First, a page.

What Type of Research Is Needed On ELLs?

The U.S. Department of Education is requesting proposals for research studies that would address how to better meet the needs of students who are English Language learners.

In an item appearing in the Federal Register, the department indicates interest in instructional approaches, assessments and training for educators. Written submissions are due by October 9.

The request also seeks studies that could improve meeting the needs of teachers and administrators who work with ELLs.

“The Department anticipates making use of this information to inform the development of our evaluation and research agenda in the coming years and to guide future evaluation and research studies addressing the needs of [ELLs],” the listing reads.

Additionally, the department is interested in ELLs who fall into categories including students with disabilities, middle and high school students and immigrant students with limited formal education.

Other topics of interest include using technology in instructing ELLs, using academic language to promote language acquisition and data collection strategies.

Another earlier announcement in the Federal Register requested guidance on how to improve technical services related to ELLs for educators and state officials.

Learning the Language blogger Lesli Maxwell pointed out that the requests have come amidst concerns that the education department has not addressed the ELL population’s needs.

In particular, some educators are concerned that the National Clearinghouse for English Language Acquisition (NCELA), did not provide particularly current and useful information on how to help ELLs.

Related Links:

– “Request for Information to Inform the Title III Evaluation and Research Studies Agenda,” Federal Register.

– “English-Learner Research: Ed Dept. Looking for Guidance,” Learning the Language Blog, Education Week.

– “Ed. Dept. Seeks Feedback on Supporting English-Learners,” Learning the Language Blog, Education Week.

– National Clearinghouse for English Language Acquisition (NCELA)

Advertisements

Hartford, Conn., Schools Reach Agreement On ELLs

Years after concerns were first raised about how the Hartford Public Schools in Connecticut were instructing English Language Learners, the district has entered into an agreement with the U.S. Department of Education’s Office for Civil Rights, pledging to make a number of changes to address the needs of the population.

The Center for Children’s Advocacy first filed a complaint with the OCR in April 2007. The student population includes many Spanish-speaking students, in addition to refugees from various countries.

The February 2013 agreement includes ensuring that ELL students receive at least 45-60 minutes a day of ESL instruction from an ESL-certified teacher (or bilingual) and that ELL students receive support in learning core content. It also required the district to actively recruit qualified ESL- and bilingual-certified staff, and offer professional development on ELL instruction to general education teachers.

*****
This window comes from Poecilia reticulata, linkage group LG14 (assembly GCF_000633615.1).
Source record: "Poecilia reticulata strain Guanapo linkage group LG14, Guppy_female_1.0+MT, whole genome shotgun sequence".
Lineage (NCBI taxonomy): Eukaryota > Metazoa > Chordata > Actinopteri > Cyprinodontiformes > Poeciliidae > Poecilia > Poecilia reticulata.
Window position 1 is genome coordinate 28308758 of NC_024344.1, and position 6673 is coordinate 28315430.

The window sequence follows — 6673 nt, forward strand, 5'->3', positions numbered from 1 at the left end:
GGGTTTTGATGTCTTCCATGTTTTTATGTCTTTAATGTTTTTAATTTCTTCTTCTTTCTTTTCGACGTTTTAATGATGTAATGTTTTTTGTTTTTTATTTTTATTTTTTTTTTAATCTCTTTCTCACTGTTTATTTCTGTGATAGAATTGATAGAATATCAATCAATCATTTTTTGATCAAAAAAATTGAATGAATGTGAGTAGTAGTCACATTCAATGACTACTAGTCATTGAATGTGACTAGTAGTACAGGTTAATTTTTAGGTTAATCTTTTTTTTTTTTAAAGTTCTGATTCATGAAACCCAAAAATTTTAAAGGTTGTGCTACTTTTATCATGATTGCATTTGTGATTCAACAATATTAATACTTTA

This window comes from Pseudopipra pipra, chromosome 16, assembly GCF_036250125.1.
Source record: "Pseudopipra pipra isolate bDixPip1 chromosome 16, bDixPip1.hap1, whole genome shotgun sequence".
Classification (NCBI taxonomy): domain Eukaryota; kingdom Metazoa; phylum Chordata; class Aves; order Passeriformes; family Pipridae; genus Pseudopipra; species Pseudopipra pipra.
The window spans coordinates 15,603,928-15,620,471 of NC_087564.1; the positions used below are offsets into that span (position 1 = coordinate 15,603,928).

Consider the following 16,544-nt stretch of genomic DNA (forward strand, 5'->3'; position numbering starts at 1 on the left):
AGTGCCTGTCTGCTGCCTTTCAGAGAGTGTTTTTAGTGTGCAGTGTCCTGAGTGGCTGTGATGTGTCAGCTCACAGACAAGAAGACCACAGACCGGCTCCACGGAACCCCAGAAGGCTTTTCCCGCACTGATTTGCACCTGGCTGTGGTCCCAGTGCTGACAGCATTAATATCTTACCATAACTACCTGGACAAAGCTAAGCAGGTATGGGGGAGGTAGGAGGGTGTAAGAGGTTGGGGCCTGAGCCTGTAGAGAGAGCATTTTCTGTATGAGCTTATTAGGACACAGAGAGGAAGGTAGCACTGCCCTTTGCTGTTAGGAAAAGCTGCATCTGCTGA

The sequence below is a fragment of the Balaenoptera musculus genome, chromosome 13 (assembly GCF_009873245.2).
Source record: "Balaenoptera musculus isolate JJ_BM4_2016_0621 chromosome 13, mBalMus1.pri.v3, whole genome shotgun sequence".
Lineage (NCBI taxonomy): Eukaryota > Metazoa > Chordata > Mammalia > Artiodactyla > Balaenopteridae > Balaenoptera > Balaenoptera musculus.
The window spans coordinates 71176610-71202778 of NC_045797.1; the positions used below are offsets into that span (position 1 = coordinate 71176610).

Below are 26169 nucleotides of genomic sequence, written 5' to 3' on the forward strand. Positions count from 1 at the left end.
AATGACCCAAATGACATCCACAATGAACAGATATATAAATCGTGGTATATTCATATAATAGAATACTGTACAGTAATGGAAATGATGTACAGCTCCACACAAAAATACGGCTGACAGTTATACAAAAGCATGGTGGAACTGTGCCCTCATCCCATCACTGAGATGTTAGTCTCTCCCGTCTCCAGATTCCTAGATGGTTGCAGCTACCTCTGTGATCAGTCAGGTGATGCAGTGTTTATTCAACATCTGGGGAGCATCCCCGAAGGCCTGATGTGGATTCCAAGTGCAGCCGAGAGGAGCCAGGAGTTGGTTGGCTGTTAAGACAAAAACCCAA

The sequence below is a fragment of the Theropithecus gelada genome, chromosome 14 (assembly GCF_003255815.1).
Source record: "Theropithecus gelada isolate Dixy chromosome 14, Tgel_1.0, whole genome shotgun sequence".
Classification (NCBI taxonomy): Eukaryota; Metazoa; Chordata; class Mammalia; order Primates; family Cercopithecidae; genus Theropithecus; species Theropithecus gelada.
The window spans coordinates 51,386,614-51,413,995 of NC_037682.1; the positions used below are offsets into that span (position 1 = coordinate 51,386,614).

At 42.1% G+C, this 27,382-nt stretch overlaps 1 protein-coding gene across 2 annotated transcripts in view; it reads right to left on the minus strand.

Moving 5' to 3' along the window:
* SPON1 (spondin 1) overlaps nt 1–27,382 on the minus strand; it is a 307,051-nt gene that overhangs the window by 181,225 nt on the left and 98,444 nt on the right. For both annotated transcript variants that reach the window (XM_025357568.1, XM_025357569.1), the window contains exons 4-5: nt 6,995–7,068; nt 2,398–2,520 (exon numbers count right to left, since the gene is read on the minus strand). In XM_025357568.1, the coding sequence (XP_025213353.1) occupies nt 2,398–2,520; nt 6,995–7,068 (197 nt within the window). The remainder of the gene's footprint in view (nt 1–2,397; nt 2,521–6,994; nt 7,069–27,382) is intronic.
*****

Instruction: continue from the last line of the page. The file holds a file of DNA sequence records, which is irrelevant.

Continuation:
In addition, when administrators meet to review school performance data they also will review ELL data, including examining the students’ academic progress and graduation rates. In addition, the district will make interpreting services available to parents–but agreed to avoid using students as interpreters.

The district also must provide certain information to the Office of Civil Rights by October 2013, including the numbers and types of ELL staff at each school, a description of professional development opportunities, and a copy of its plan for communication with non-English speaking parents.

By December 2013, the district must provide information including a list of all ELL students and their proficiency levels, the schedules of ELL teachers, and a description of support services in core content for ELL students.

According to the Learning the Language blog, attorney Stacey Violante Cote with the Center for Children’s Advocacy said that the group became concerned about a lack of services for ELL and immigrant students.

“That’s why this agreement with OCR is so necessary,” she said. “We need something that is going to outlast any administrative turnover or changes in the district’s reform agenda.”

Meanwhile, the blog reported that Mary Beth Russo, the school system’s lead facilitator for ELL services, said the district began implementing changes far before the agreement was signed. Those changes included offering school choice to ELLs. Hartford also began publishing a guide providing information about ELLs at every school, including their academic performance and the staff working with the population.

ELL students face considerable hurdles to overcome. According to the Hartford Courant, only 49% of ELL students in the district graduated in four years in 2010, compared with 62% of non-ELLs.

Related Links:

– “Hartford Schools, Civil Rights Officials Agree on Services for ELLs,” Learning the Language Blog/Education Week. April 9.